Photo: Luciano Mortula - LGM/Shutterstock

The House From “Full House” Is Now Off Limits to Tour Buses

San Francisco Entertainment
by Eben Diskin Jul 25, 2018

One of TV’s most recognizable landmarks in San Francisco is about to be restricted to tourists — at least, if you’re on a tour bus. The house facade that became famous on the ’90s sitcom Full House, is now off limits to tour buses. The San Francisco Municipal Transportation Agency voted recently to ban commercial vehicles from a section of Broderick Street, where the house is located, following complaints by neighbors. 1709 Broderick Street became widely-known as the residence of TV’s Tanner family, and was often featured in exterior shots throughout each episode. The show wasn’t, however, actually filmed inside the house, but rather on the Warner Brothers Studio Lot in Los Angeles.

The ban prohibits vehicles with more than nine seats from driving up Broderick Street between Pine and Bush. Tourism to the area has increased dramatically following the release of the spin-off series Fuller House. Disgruntled neighbors estimate that as many as 1,500 people per day show up to ogle and snap pictures of the famous house, causing congestion and blocking driveways.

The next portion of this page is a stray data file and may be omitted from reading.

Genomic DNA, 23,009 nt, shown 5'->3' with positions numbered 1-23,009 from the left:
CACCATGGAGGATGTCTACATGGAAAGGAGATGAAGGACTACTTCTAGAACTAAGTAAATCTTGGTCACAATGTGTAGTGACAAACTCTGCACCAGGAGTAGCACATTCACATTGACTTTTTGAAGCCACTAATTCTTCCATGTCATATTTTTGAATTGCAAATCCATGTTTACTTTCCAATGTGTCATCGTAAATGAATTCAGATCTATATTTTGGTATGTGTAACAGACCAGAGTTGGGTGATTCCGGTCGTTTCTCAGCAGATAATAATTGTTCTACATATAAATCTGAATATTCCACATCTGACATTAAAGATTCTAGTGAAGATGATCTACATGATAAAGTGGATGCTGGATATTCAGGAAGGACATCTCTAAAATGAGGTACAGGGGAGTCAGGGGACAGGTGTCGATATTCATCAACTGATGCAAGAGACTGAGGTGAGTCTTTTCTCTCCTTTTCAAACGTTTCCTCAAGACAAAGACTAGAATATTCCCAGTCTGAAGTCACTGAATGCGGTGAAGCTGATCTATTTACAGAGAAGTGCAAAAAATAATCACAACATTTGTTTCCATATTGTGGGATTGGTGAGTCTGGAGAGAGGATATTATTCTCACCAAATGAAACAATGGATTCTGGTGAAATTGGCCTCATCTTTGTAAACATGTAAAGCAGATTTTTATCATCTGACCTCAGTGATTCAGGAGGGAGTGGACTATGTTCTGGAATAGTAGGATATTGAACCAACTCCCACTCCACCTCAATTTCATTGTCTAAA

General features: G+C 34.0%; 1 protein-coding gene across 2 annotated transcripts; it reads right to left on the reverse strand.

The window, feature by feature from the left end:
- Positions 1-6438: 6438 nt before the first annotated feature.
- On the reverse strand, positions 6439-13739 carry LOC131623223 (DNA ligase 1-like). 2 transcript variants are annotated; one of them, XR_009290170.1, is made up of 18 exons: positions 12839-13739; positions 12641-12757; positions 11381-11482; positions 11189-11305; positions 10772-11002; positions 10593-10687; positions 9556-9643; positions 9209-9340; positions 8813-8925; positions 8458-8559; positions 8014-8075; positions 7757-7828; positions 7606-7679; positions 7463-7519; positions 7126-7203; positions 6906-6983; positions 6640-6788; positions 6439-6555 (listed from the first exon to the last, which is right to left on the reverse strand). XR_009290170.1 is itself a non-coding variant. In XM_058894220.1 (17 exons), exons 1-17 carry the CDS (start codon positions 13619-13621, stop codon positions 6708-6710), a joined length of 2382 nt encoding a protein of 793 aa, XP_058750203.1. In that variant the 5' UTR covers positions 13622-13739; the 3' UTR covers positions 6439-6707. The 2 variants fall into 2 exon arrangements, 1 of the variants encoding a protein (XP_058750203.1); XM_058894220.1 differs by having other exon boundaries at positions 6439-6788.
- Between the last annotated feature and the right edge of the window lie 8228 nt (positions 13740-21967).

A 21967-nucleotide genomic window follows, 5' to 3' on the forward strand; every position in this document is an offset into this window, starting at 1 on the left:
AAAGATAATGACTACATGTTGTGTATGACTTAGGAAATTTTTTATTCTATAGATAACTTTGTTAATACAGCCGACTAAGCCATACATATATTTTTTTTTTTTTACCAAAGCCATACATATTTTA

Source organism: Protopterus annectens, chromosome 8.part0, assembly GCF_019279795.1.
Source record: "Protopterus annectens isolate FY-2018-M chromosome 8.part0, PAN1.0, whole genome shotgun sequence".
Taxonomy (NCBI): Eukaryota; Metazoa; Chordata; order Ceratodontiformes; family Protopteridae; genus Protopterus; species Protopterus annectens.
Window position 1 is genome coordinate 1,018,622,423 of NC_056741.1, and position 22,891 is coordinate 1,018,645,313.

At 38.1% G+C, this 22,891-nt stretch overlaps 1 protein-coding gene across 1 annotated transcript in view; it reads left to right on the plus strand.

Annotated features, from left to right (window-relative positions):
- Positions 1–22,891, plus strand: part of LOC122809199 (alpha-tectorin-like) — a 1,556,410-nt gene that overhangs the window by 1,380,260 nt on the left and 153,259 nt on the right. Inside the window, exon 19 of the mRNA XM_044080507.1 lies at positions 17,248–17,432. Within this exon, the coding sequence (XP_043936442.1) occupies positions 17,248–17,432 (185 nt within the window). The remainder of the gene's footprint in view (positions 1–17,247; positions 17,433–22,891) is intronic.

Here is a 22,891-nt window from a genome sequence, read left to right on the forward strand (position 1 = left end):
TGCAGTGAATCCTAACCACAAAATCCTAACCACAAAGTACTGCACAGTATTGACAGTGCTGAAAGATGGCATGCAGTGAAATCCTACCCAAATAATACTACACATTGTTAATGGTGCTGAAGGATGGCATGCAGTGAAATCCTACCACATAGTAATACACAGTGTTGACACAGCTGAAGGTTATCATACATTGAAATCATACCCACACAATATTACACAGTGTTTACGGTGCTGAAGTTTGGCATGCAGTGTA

The house has changed owners a few times, and was most recently purchased by Full House creator Jeff Franklin in 2016 for $4 million. Reports claimed that he planned to remodel the interior to match the Full House set, but it isn’t clear yet if those plans have come to fruition. For his sake, though, it might be better if fans weren’t peering through his windows, trying to catch a glimpse of the Tanner family kitchen.

H/T: Lonely Planet

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